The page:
Controversial Adviser Barred, Fined by SEC; Appointments Clause Appeals Continues


SEC SealIn the opening line of their brief before an administrative law judge, the SEC's Enforcement Division stated that prominent investment adviser Dawn Bennett "is wholly unfit for any role in the securities industry." Administrative Law Judge James E. Grimes agreed, as he concluded that “Bennett is not fit to remain in the industry in any capacity.” ALJ Grimes permanently barred her from the industry and ordered disgorgement and imposed combined civil penalties against Bennett and her firm, Bennett Group Financial Services, LLC, in excess of $4 million. Bennett did not participate in the hearing, and unsuccessfully sued in federal district court to enjoin the proceedings on constitutional grounds under the Appointments Clause.

The case involved SEC allegations that Bennett and Bennett Group grossly overstated the amount of assets they "managed," by at least $1.5 billion, in order to inflate their profile and prestige. The ALJ found that Bennett and her firm made false and fraudulent claims to a national adviser ranking service knowing that the ranking service would publish the misstatements, and made false statements on a Washington, D.C.-area radio program that Bennett hosted. The purpose of these overstatements, according to the SEC, was to create the impression that Bennett and Bennett Group were larger and more successful players in the industry than they actually were. Bennett and the firm also made additional misstatements in an effort to obstruct the SEC investigation and to cover up their prior fraud.

On appeal to the SEC, the Commission reached the same conclusions as ALJ Grimes. Under SEC practice rules, when acting as an appellate tribunal, the Commission has more expansive authority than do most reviewing courts. Once the SEC granted Bennett’s petition for review, the initial ALJ decision ceased to have any force or effect. The SEC has plenary authority to review the case, and is not bound by the ALJ’s factual findings or by the sanctions entered below.

Initially, the Commission held that Bennett and her firm waived any arguments directed to the merits of the merits of the complaint. The SEC stated that it could “raise and determine any matters we deem material, whether or not advanced by the parties or decided by the ALJ,” but added that it is “not obliged to independently sift through the record to identify and develop arguments that a party fails to advance with clarity” and that the agency does not “have the burden, sua sponte, of anticipating an argument that a party did not make.” 

In light of the respondent’s default, the SEC deemed that Bennett and the firm had admitted the allegations in the Order Instituting Proceedings. In addition, the SEC rejected the respondents’ “conclusory assertion that they continue to deny” the allegations, and accepted the Enforcement Division’s proposed findings of fact based on the testimony of several witnesses and the 33 volumes of exhibits introduced at the hearing as evidentiary support for the sanctions sought. According to the SEC, the respondents “did not oppose or contest the Division’s proposed findings of fact regarding their underlying misconduct, which were supported by detailed and specific citations to the record.”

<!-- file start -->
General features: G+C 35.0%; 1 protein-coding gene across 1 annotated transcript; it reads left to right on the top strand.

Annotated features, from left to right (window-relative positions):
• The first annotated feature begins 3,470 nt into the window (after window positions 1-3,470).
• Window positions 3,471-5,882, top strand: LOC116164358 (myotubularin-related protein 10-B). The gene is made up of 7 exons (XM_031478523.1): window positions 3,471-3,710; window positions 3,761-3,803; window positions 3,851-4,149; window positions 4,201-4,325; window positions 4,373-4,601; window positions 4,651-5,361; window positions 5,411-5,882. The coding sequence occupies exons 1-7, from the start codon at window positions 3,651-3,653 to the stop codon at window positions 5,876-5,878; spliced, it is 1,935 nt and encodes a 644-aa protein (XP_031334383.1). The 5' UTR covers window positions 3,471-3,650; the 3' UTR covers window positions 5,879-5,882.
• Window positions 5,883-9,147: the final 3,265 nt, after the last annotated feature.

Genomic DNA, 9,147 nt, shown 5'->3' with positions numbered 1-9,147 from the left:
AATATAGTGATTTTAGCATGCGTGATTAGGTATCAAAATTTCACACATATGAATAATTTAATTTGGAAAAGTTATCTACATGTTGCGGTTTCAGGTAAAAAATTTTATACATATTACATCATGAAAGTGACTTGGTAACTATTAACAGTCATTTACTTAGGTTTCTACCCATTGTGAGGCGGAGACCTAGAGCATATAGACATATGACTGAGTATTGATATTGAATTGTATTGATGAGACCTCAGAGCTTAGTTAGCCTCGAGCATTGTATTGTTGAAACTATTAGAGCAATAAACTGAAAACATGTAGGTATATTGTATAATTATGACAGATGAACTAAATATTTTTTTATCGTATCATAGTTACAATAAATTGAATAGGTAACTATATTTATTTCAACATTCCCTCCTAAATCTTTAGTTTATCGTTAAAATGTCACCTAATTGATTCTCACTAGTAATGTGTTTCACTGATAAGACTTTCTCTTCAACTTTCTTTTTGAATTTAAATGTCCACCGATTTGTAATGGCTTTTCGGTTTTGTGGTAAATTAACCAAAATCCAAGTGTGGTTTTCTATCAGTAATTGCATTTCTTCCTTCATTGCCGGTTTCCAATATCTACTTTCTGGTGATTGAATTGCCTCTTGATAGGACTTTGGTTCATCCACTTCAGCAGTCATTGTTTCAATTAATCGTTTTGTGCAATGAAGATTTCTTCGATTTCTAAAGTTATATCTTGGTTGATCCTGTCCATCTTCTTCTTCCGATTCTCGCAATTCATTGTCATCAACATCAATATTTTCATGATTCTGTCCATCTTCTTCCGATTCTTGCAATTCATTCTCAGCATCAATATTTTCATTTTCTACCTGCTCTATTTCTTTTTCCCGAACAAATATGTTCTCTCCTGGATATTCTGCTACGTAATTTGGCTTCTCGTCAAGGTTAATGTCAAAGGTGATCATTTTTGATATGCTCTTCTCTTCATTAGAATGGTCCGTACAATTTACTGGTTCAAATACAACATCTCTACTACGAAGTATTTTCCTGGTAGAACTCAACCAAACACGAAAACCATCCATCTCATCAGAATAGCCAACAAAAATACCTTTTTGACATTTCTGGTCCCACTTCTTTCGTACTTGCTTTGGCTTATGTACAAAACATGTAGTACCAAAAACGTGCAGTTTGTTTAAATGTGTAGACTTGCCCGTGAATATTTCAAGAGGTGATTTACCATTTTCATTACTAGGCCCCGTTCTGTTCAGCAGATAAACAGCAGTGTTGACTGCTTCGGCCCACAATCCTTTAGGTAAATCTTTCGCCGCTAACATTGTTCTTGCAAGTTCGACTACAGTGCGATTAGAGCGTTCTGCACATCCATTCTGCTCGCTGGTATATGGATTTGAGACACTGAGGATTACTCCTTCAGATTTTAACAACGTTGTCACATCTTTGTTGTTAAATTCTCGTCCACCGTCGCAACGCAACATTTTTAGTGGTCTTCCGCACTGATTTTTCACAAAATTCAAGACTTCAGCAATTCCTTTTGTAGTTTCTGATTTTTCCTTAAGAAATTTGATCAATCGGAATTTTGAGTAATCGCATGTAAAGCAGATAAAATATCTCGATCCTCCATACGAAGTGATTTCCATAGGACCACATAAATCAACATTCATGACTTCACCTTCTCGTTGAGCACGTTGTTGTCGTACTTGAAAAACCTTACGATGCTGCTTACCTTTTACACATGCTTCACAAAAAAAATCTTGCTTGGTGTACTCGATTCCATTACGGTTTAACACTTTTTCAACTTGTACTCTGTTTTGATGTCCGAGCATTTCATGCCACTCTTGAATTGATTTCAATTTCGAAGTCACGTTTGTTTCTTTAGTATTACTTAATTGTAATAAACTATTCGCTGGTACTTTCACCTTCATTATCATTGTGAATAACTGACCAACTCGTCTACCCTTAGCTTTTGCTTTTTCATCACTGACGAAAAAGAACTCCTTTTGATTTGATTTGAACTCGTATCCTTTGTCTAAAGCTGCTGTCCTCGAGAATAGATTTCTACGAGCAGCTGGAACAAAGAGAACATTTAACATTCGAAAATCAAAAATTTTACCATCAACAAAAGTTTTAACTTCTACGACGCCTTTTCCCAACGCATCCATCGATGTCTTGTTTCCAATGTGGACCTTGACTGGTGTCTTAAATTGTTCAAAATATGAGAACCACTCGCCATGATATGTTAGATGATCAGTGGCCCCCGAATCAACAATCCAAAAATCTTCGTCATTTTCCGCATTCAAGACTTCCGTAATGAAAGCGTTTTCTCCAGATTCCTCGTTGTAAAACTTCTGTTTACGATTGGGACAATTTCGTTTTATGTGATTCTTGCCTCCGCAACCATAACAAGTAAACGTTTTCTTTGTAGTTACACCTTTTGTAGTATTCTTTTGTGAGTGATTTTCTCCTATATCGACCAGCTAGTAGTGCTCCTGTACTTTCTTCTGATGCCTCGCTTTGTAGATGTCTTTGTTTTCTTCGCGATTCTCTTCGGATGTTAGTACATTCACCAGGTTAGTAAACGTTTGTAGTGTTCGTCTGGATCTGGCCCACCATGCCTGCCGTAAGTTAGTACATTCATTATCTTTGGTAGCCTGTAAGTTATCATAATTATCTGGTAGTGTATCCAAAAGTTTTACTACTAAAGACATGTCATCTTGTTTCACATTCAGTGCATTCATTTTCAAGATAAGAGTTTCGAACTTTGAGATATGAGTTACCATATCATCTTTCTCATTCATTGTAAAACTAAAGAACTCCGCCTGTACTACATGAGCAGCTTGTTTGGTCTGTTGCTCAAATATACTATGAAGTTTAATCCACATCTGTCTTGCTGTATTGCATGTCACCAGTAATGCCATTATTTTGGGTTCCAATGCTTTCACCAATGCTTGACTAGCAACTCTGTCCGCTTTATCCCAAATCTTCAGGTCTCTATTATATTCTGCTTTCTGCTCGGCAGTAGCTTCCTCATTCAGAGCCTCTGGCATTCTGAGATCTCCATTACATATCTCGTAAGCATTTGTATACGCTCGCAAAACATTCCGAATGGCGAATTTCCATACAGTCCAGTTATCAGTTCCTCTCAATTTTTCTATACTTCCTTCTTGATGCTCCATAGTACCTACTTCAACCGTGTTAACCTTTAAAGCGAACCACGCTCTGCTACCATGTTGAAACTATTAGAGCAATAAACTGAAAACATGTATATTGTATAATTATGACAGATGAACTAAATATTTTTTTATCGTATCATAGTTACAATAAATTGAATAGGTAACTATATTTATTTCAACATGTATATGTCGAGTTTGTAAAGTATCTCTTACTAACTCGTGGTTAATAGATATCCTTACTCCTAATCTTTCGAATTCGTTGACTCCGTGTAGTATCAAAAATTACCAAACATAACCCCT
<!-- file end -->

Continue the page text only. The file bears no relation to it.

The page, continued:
The SEC concluded that:

[B]arring Bennett is in the public interest. Our determination is premised on the egregious and recurrent nature of the fraudulent misconduct (which spanned more than a year and involved repeated, knowing misstatements), the high degree of scienter displayed, the absence of meaningful assurances against future misconduct, and the evident need to protect investors from respondents. Because the securities industry presents continual opportunities for dishonesty and abuse, and depends heavily on the integrity of its participants and on investors’ confidence, we have treated fraud as especially serious and subject to the severest of sanctions under the securities laws [internal citations omitted].

The Commission also agreed with the financial sanctions imposed by the ALJ, because the violations involved fraud or deceit and resulted in a significant risk of substantial loss to others or a substantial pecuniary gain to the violator.

On the Appointments Clause issue, the SEC rejected Bennett’s argument that she based on the Tenth Circuit’s decision in Bandimere v. SEC, in which the court found that the selection process for ALJs was unconstitutional. According to the SEC in its petition for en banc review of the Bandimere ruling, “nothing in the Commission’s use of ALJs warrants setting aside the judgment of Congress, the understanding of the Commission, and many decades of administrative practice.” ALJs are not officers subject to the Appointments Clause, argued the SEC, because they serve only “as an aide to the final decisionmaker.” All adjudicative authority resides in the politically-accountable agency heads, claimed the SEC, and no separate authority is vested in the ALJ.

Bennett’s appeal of the district court dismissal of her claim is still pending before the Fourth Circuit.